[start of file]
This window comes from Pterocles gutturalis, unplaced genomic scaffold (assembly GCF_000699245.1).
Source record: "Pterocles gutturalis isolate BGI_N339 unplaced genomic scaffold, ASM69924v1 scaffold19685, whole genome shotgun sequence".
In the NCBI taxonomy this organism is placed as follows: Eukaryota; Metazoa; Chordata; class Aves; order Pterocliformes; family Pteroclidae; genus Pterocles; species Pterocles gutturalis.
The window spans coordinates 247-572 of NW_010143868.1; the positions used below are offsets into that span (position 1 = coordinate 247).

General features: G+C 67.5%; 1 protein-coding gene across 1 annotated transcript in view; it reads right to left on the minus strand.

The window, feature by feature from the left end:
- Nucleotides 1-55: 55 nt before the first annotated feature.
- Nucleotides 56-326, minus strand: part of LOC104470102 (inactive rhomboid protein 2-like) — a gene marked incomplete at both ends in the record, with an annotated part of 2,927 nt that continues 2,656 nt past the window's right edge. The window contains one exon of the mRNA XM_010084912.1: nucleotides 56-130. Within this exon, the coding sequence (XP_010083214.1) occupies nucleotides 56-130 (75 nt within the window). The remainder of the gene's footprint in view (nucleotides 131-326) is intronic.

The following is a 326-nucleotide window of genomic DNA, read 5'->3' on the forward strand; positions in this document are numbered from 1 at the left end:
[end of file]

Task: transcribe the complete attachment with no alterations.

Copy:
This window comes from Pterocles gutturalis, unplaced genomic scaffold (assembly GCF_000699245.1).
Source record: "Pterocles gutturalis isolate BGI_N339 unplaced genomic scaffold, ASM69924v1 scaffold19685, whole genome shotgun sequence".
In the NCBI taxonomy this organism is placed as follows: Eukaryota; Metazoa; Chordata; class Aves; order Pterocliformes; family Pteroclidae; genus Pterocles; species Pterocles gutturalis.
The window spans coordinates 247-572 of NW_010143868.1; the positions used below are offsets into that span (position 1 = coordinate 247).

General features: G+C 67.5%; 1 protein-coding gene across 1 annotated transcript in view; it reads right to left on the minus strand.

The window, feature by feature from the left end:
- Nucleotides 1-55: 55 nt before the first annotated feature.
- Nucleotides 56-326, minus strand: part of LOC104470102 (inactive rhomboid protein 2-like) — a gene marked incomplete at both ends in the record, with an annotated part of 2,927 nt that continues 2,656 nt past the window's right edge. The window contains one exon of the mRNA XM_010084912.1: nucleotides 56-130. Within this exon, the coding sequence (XP_010083214.1) occupies nucleotides 56-130 (75 nt within the window). The remainder of the gene's footprint in view (nucleotides 131-326) is intronic.

The following is a 326-nucleotide window of genomic DNA, read 5'->3' on the forward strand; positions in this document are numbered from 1 at the left end: